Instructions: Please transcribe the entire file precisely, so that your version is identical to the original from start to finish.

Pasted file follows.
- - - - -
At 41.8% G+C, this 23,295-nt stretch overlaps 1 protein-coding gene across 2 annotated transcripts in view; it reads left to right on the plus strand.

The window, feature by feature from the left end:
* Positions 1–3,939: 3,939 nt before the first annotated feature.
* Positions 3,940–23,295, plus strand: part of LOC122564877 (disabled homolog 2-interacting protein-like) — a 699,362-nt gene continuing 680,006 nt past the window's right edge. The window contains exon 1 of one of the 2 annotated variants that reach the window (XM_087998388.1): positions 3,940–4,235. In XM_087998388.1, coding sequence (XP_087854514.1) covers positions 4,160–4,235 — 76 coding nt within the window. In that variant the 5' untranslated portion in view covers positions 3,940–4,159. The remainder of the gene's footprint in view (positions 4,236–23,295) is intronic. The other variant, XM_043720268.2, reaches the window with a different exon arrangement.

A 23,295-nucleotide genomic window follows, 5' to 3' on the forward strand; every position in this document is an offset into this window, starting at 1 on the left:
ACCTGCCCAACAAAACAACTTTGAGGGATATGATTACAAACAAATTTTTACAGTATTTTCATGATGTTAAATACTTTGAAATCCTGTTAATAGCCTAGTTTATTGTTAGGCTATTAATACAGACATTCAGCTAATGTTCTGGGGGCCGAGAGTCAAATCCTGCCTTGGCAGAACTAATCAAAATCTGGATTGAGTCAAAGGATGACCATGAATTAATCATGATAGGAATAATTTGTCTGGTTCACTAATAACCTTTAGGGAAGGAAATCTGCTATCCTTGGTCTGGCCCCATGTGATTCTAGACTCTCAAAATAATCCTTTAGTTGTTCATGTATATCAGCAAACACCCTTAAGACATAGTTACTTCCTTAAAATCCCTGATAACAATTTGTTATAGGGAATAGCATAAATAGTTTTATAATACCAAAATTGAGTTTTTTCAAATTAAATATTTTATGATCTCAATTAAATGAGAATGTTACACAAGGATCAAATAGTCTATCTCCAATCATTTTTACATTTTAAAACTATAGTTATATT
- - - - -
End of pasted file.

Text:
At 41.8% G+C, this 23,295-nt stretch overlaps 1 protein-coding gene across 2 annotated transcripts in view; it reads left to right on the plus strand.

The window, feature by feature from the left end:
* Positions 1–3,939: 3,939 nt before the first annotated feature.
* Positions 3,940–23,295, plus strand: part of LOC122564877 (disabled homolog 2-interacting protein-like) — a 699,362-nt gene continuing 680,006 nt past the window's right edge. The window contains exon 1 of one of the 2 annotated variants that reach the window (XM_087998388.1): positions 3,940–4,235. In XM_087998388.1, coding sequence (XP_087854514.1) covers positions 4,160–4,235 — 76 coding nt within the window. In that variant the 5' untranslated portion in view covers positions 3,940–4,159. The remainder of the gene's footprint in view (positions 4,236–23,295) is intronic. The other variant, XM_043720268.2, reaches the window with a different exon arrangement.

A 23,295-nucleotide genomic window follows, 5' to 3' on the forward strand; every position in this document is an offset into this window, starting at 1 on the left:
ACCTGCCCAACAAAACAACTTTGAGGGATATGATTACAAACAAATTTTTACAGTATTTTCATGATGTTAAATACTTTGAAATCCTGTTAATAGCCTAGTTTATTGTTAGGCTATTAATACAGACATTCAGCTAATGTTCTGGGGGCCGAGAGTCAAATCCTGCCTTGGCAGAACTAATCAAAATCTGGATTGAGTCAAAGGATGACCATGAATTAATCATGATAGGAATAATTTGTCTGGTTCACTAATAACCTTTAGGGAAGGAAATCTGCTATCCTTGGTCTGGCCCCATGTGATTCTAGACTCTCAAAATAATCCTTTAGTTGTTCATGTATATCAGCAAACACCCTTAAGACATAGTTACTTCCTTAAAATCCCTGATAACAATTTGTTATAGGGAATAGCATAAATAGTTTTATAATACCAAAATTGAGTTTTTTCAAATTAAATATTTTATGATCTCAATTAAATGAGAATGTTACACAAGGATCAAATAGTCTATCTCCAATCATTTTTACATTTTAAAACTATAGTTATATT